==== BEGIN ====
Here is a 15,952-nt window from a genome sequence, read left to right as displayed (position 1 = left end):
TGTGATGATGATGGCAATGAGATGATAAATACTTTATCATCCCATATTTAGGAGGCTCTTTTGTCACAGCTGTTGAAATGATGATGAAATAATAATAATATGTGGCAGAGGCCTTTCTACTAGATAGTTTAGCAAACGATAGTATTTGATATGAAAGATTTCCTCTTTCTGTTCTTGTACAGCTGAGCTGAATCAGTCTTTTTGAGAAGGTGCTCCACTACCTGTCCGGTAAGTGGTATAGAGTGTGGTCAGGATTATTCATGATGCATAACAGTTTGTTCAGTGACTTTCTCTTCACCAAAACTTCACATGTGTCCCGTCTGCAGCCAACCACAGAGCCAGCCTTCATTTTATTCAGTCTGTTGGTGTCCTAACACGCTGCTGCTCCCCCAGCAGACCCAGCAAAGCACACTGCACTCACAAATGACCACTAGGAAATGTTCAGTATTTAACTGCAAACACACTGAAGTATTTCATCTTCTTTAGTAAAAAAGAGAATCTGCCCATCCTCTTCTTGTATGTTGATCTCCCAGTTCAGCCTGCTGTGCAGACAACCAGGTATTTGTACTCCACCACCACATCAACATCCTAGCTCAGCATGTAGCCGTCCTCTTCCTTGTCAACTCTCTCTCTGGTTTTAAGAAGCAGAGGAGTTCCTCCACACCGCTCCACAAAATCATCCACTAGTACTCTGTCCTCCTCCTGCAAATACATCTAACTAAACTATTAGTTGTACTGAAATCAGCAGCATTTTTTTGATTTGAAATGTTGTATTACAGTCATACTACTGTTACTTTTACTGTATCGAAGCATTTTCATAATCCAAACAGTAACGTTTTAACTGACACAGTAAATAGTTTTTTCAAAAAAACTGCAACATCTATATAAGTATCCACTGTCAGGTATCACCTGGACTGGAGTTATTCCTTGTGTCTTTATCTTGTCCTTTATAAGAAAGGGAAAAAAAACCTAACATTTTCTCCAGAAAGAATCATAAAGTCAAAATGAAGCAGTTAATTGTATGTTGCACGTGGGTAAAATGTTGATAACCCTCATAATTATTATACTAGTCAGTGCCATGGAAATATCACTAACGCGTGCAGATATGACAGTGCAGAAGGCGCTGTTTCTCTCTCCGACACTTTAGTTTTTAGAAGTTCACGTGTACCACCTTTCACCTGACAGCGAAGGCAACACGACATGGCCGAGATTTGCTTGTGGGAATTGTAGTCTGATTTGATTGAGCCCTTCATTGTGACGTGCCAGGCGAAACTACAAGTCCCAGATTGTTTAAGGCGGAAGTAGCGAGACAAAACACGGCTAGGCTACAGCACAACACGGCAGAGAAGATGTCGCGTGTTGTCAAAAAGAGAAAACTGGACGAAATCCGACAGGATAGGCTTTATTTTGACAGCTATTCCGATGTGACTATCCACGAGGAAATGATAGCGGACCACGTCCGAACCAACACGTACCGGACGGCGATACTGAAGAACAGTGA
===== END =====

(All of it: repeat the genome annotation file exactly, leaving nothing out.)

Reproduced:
Here is a 15,952-nt window from a genome sequence, read left to right as displayed (position 1 = left end):
TGTGATGATGATGGCAATGAGATGATAAATACTTTATCATCCCATATTTAGGAGGCTCTTTTGTCACAGCTGTTGAAATGATGATGAAATAATAATAATATGTGGCAGAGGCCTTTCTACTAGATAGTTTAGCAAACGATAGTATTTGATATGAAAGATTTCCTCTTTCTGTTCTTGTACAGCTGAGCTGAATCAGTCTTTTTGAGAAGGTGCTCCACTACCTGTCCGGTAAGTGGTATAGAGTGTGGTCAGGATTATTCATGATGCATAACAGTTTGTTCAGTGACTTTCTCTTCACCAAAACTTCACATGTGTCCCGTCTGCAGCCAACCACAGAGCCAGCCTTCATTTTATTCAGTCTGTTGGTGTCCTAACACGCTGCTGCTCCCCCAGCAGACCCAGCAAAGCACACTGCACTCACAAATGACCACTAGGAAATGTTCAGTATTTAACTGCAAACACACTGAAGTATTTCATCTTCTTTAGTAAAAAAGAGAATCTGCCCATCCTCTTCTTGTATGTTGATCTCCCAGTTCAGCCTGCTGTGCAGACAACCAGGTATTTGTACTCCACCACCACATCAACATCCTAGCTCAGCATGTAGCCGTCCTCTTCCTTGTCAACTCTCTCTCTGGTTTTAAGAAGCAGAGGAGTTCCTCCACACCGCTCCACAAAATCATCCACTAGTACTCTGTCCTCCTCCTGCAAATACATCTAACTAAACTATTAGTTGTACTGAAATCAGCAGCATTTTTTTGATTTGAAATGTTGTATTACAGTCATACTACTGTTACTTTTACTGTATCGAAGCATTTTCATAATCCAAACAGTAACGTTTTAACTGACACAGTAAATAGTTTTTTCAAAAAAACTGCAACATCTATATAAGTATCCACTGTCAGGTATCACCTGGACTGGAGTTATTCCTTGTGTCTTTATCTTGTCCTTTATAAGAAAGGGAAAAAAAACCTAACATTTTCTCCAGAAAGAATCATAAAGTCAAAATGAAGCAGTTAATTGTATGTTGCACGTGGGTAAAATGTTGATAACCCTCATAATTATTATACTAGTCAGTGCCATGGAAATATCACTAACGCGTGCAGATATGACAGTGCAGAAGGCGCTGTTTCTCTCTCCGACACTTTAGTTTTTAGAAGTTCACGTGTACCACCTTTCACCTGACAGCGAAGGCAACACGACATGGCCGAGATTTGCTTGTGGGAATTGTAGTCTGATTTGATTGAGCCCTTCATTGTGACGTGCCAGGCGAAACTACAAGTCCCAGATTGTTTAAGGCGGAAGTAGCGAGACAAAACACGGCTAGGCTACAGCACAACACGGCAGAGAAGATGTCGCGTGTTGTCAAAAAGAGAAAACTGGACGAAATCCGACAGGATAGGCTTTATTTTGACAGCTATTCCGATGTGACTATCCACGAGGAAATGATAGCGGACCACGTCCGAACCAACACGTACCGGACGGCGATACTGAAGAACAGTGA